From there, you decide whether the relative fit is acceptable.

sturmgrenadiere
February 22, 2009, 16:10
I know all that, but thanks anyway. I was looking to see if there was a more "technical" reason. I know this periodically gets beaten to death.

In the mean time, can anyone chime in on the ZERO minus .0003 stuff?

shortround
February 22, 2009, 16:14
Originally posted by sturmgrenadiere
I know all that, but thanks anyway. I was looking to see if there was a more "technical" reason. I know this periodically gets beaten to death.

In the mean time, can anyone chime in on the ZERO minus .0003 stuff?

That is the manufacturing tolerance for the gage. Plus zero minus .0003 means that it won't be any bigger than the stated dimension but might be up to .0003" smaller. Minus zero plus .0003 means that it won't be any smaller than the stated dimension but might be up to .0003" bigger. You have to have a tolerance for even a gage or it would be prohibitive to manufacture.

sturmgrenadiere
February 22, 2009, 20:19
Ah, that makes sense. Thank you very much.

1811GNR
February 22, 2009, 21:14
Originally posted by shortround


That is the manufacturing tolerance for the gage. Plus zero minus .0003 means that it won't be any bigger than the stated dimension but might be up to .0003" smaller. Minus zero plus .0003 means that it won't be any smaller than the stated dimension but might be up to .0003" bigger. You have to have a tolerance for even a gage or it would be prohibitive to manufacture.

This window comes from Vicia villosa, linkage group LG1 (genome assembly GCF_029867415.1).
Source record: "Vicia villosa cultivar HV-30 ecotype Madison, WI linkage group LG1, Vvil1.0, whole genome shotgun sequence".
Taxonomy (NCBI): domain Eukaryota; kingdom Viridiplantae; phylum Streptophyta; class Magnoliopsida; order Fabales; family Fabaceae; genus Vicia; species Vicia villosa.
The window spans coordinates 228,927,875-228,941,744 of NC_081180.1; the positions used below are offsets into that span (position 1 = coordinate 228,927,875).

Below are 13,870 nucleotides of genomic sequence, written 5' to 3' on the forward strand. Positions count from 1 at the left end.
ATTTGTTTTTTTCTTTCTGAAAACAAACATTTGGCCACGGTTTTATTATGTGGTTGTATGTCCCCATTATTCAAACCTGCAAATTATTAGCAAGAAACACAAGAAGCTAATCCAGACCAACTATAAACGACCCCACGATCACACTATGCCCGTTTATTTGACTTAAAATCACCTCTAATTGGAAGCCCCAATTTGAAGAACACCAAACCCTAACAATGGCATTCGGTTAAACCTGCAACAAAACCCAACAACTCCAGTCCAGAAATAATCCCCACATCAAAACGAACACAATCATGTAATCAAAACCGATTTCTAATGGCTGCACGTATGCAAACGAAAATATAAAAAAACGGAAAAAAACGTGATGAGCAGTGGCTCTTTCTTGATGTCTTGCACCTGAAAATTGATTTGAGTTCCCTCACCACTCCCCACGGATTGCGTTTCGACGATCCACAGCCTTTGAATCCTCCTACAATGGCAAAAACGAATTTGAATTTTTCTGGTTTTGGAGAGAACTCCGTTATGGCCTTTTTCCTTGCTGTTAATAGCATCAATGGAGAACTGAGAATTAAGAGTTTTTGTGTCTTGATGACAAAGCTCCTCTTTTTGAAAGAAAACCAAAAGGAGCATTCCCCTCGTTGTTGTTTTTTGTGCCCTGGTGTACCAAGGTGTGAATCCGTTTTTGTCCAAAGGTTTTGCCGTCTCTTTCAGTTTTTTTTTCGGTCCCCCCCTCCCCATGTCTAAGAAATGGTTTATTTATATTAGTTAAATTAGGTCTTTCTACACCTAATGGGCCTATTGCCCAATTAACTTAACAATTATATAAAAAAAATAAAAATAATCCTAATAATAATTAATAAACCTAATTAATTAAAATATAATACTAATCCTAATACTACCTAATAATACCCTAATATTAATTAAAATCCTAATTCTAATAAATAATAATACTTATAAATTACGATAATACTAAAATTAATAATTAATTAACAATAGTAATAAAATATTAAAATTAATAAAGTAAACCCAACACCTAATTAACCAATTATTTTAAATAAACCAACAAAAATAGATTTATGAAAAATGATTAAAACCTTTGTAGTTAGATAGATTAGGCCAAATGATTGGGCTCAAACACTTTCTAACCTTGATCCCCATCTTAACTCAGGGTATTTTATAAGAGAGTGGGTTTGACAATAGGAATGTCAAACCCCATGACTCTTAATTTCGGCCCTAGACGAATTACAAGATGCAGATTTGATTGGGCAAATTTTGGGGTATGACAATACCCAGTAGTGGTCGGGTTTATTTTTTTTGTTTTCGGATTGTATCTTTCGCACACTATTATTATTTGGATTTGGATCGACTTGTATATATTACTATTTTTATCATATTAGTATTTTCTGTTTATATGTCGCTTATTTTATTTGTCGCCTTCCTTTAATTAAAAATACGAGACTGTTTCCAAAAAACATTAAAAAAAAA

This is the same explanation I got from the nice folks at Forster.

Say you have a rifle with the HS set at .308 minimum and you get some max length 7.62 ammo, could the ammo chamber and decrease the size of the case and cause some pressure problems?

yovinny
February 25, 2009, 05:16
FWIW;


USGI "field reject" FSN# 4933-647-3698 (sized 1.6455")
USGI "no go" FSN# 4933-916-9275 (sized 1.6375")
USGI "go" FSN#4933-916-9271 (sized 1.6355")
*referenced from USGI manual #TM 9-1005-223-34

"field reject" is made to use with a special test bolt only and is used to determine recievers that are stretched beyond being servicable.

Cheers, YV

1811GNR
February 25, 2009, 12:55
What about this one? Pretty sure it is the GI "Field" length. Picture lifted from AR15.com, can't recall posters name.